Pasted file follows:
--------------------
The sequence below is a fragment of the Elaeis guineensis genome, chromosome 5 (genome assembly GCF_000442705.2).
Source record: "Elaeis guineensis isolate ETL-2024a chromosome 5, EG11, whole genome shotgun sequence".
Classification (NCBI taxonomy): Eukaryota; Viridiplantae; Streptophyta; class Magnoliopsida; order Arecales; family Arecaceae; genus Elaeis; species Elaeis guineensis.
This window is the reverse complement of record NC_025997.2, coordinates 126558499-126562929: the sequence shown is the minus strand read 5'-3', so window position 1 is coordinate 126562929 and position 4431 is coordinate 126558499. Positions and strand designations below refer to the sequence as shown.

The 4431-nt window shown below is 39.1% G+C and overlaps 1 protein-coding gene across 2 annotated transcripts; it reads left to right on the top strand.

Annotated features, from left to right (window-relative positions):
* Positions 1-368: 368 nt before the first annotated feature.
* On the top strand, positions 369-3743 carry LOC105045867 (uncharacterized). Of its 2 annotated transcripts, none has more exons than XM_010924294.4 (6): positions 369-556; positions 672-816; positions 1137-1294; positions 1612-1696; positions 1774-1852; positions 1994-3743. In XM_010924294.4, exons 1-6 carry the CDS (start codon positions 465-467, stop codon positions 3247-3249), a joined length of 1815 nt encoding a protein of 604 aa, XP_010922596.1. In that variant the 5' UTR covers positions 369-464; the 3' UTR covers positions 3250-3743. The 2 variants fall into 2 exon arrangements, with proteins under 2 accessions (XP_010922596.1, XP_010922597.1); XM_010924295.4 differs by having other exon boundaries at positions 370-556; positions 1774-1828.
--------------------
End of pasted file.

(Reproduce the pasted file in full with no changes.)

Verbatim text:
The sequence below is a fragment of the Elaeis guineensis genome, chromosome 5 (genome assembly GCF_000442705.2).
Source record: "Elaeis guineensis isolate ETL-2024a chromosome 5, EG11, whole genome shotgun sequence".
Classification (NCBI taxonomy): Eukaryota; Viridiplantae; Streptophyta; class Magnoliopsida; order Arecales; family Arecaceae; genus Elaeis; species Elaeis guineensis.
This window is the reverse complement of record NC_025997.2, coordinates 126558499-126562929: the sequence shown is the minus strand read 5'-3', so window position 1 is coordinate 126562929 and position 4431 is coordinate 126558499. Positions and strand designations below refer to the sequence as shown.

The 4431-nt window shown below is 39.1% G+C and overlaps 1 protein-coding gene across 2 annotated transcripts; it reads left to right on the top strand.

Annotated features, from left to right (window-relative positions):
* Positions 1-368: 368 nt before the first annotated feature.
* On the top strand, positions 369-3743 carry LOC105045867 (uncharacterized). Of its 2 annotated transcripts, none has more exons than XM_010924294.4 (6): positions 369-556; positions 672-816; positions 1137-1294; positions 1612-1696; positions 1774-1852; positions 1994-3743. In XM_010924294.4, exons 1-6 carry the CDS (start codon positions 465-467, stop codon positions 3247-3249), a joined length of 1815 nt encoding a protein of 604 aa, XP_010922596.1. In that variant the 5' UTR covers positions 369-464; the 3' UTR covers positions 3250-3743. The 2 variants fall into 2 exon arrangements, with proteins under 2 accessions (XP_010922596.1, XP_010922597.1); XM_010924295.4 differs by having other exon boundaries at positions 370-556; positions 1774-1828.